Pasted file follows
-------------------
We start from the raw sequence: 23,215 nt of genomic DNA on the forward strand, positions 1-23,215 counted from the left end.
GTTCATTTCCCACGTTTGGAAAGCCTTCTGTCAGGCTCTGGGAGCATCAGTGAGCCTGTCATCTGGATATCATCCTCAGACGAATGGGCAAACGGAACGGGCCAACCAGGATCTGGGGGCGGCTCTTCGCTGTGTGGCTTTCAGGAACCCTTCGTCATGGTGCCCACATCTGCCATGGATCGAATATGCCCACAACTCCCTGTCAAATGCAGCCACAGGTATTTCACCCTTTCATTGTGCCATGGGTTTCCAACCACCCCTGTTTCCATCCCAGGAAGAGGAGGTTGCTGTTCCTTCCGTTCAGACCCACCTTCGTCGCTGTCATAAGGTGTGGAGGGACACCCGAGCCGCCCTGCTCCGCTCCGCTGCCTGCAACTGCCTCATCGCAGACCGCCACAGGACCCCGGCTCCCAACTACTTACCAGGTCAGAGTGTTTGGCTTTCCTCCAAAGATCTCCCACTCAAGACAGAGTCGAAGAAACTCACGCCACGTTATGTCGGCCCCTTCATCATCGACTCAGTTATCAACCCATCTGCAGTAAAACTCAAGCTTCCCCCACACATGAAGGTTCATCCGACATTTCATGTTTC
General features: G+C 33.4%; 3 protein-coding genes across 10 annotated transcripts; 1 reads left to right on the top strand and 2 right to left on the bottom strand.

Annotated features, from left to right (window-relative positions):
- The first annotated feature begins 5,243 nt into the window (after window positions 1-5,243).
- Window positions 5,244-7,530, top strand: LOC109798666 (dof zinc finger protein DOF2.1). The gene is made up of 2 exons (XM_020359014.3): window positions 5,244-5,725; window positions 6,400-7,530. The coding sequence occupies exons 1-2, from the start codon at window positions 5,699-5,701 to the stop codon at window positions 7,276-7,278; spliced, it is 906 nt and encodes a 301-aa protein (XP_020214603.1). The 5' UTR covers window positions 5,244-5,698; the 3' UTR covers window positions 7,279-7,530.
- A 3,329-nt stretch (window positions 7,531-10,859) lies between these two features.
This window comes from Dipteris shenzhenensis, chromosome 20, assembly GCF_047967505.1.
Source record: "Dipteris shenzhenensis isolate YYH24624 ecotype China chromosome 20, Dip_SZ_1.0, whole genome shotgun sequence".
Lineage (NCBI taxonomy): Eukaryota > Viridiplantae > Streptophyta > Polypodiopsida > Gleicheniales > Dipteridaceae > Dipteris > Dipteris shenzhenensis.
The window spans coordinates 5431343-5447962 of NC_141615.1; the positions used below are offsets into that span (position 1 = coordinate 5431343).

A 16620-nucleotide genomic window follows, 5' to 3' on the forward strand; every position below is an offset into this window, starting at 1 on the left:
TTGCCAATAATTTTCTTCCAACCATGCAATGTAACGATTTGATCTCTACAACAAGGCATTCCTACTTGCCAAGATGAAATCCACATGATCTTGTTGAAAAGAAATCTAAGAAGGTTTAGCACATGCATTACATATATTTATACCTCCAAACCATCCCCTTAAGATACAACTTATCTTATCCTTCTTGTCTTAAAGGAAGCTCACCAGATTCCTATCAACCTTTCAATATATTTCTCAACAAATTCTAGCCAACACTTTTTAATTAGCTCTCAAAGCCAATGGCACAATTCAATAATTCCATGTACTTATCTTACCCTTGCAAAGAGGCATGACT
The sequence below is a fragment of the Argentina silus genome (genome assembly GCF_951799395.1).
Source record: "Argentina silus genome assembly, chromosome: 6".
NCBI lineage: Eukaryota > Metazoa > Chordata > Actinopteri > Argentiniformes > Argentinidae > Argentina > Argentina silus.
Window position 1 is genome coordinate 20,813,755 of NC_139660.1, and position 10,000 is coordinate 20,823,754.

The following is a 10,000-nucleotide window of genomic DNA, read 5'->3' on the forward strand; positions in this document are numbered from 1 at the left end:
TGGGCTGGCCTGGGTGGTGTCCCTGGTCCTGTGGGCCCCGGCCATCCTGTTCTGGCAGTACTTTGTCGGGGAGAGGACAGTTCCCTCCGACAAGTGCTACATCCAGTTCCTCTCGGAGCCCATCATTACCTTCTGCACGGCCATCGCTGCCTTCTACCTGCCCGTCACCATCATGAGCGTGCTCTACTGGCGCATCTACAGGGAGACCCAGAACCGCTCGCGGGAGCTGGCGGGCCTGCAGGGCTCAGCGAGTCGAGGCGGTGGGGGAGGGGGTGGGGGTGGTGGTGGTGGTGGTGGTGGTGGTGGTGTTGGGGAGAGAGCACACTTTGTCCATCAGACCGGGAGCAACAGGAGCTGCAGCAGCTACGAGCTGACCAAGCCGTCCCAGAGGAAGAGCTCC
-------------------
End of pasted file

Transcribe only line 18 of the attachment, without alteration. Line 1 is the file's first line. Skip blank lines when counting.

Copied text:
The following is a 10,000-nucleotide window of genomic DNA, read 5'->3' on the forward strand; positions in this document are numbered from 1 at the left end: